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Ophthalmology. 1997 Aug;104(8):1294-9.

Rapid diagnosis of adenoviral conjunctivitis on conjunctival swabs by 10-minute immunochromatography.

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Department of Ophthalmology, Yokohama City University School of Medicine, Japan.



Several methods are available for the diagnosis of acute conjunctivitis, all of which are time-consuming or require the use of a well-equipped laboratory. A new method, immunochromatography (IC), for detecting the presence of adenovirus (Ad) has been developed. Two direct rapid tests to detect Ad antigen, IC and enzyme immunoassay (EIA), were compared with regard to sensitivity, specificity, and technical complexity.


The study materials consisted of 130 swabs from patients with conjunctivitis (95 samples of adenoviral conjunctivitis proven by positive virus DNA on polymerase chain reaction [PCR], 35 samples of nonadenoviral conjunctivitis proven by PCR). IC is a one-step procedure that detects the presence of adenoviral antigen by sandwich EIA on a paper disc.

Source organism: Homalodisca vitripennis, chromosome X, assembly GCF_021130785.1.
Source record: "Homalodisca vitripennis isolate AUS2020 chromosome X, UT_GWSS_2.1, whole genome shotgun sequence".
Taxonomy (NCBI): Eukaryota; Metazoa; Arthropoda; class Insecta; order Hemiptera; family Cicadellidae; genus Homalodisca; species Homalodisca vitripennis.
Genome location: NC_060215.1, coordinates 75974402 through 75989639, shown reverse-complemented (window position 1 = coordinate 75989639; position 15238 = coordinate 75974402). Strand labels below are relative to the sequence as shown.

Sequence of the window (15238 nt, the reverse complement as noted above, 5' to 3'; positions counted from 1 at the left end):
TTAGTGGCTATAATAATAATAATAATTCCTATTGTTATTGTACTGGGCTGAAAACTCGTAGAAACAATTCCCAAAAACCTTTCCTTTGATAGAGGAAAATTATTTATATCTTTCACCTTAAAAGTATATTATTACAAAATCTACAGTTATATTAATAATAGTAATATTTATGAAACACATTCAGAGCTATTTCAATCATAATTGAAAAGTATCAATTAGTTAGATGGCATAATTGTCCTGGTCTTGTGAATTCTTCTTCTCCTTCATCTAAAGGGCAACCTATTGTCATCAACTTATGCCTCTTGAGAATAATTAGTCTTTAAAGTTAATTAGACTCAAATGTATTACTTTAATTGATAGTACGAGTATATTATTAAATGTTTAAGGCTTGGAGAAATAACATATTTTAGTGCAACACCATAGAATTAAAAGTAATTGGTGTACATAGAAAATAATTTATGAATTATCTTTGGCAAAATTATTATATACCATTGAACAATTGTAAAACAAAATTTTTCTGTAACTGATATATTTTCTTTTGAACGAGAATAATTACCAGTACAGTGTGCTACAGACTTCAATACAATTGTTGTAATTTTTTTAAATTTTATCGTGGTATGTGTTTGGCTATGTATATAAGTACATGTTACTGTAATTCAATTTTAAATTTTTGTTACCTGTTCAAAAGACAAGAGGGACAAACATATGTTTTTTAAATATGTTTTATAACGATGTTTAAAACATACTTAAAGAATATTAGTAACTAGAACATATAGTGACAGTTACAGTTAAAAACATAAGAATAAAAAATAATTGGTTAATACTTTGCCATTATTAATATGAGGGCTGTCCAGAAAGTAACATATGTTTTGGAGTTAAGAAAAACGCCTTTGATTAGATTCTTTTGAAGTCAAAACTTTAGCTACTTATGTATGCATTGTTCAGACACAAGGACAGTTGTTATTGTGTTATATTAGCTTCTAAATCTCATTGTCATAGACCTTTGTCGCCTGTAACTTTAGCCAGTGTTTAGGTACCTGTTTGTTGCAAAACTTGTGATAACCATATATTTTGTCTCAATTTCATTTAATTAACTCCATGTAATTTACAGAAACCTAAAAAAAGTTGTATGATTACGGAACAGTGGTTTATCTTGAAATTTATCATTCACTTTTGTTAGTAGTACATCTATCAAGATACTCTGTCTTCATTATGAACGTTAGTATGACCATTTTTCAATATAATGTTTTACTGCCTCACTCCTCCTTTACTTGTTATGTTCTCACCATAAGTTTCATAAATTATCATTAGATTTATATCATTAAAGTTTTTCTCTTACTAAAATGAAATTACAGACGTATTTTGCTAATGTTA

In 95 adenoviral DNA-positive samples by PCR, the sensitivity and specificity of IC were 54.7% and 97.1%, respectively, whereas those of EIA were 50.5% and 100%, respectively. By IC, PCR-positive Ad type 3 was recognized in 31%; Ad4 in 100%; Ad7 in 60%; Ad8 in 67%; and Ad37 in 59%, showing similar positivity rates for different serotypes (except Ad7) to those using EIA. Visual determination of the presence of Ad took an average of 10 minutes by IC compared with 70 minutes by EIA.


These results indicate that IC is a more rapid and easier test compared with EIA, and it has high specificity. Detection of Ad antigen by this simple and rapid method will serve physicians as a useful tool for early diagnosis and prevention of adenoviral conjunctivitis.

[Indexed for MEDLINE]

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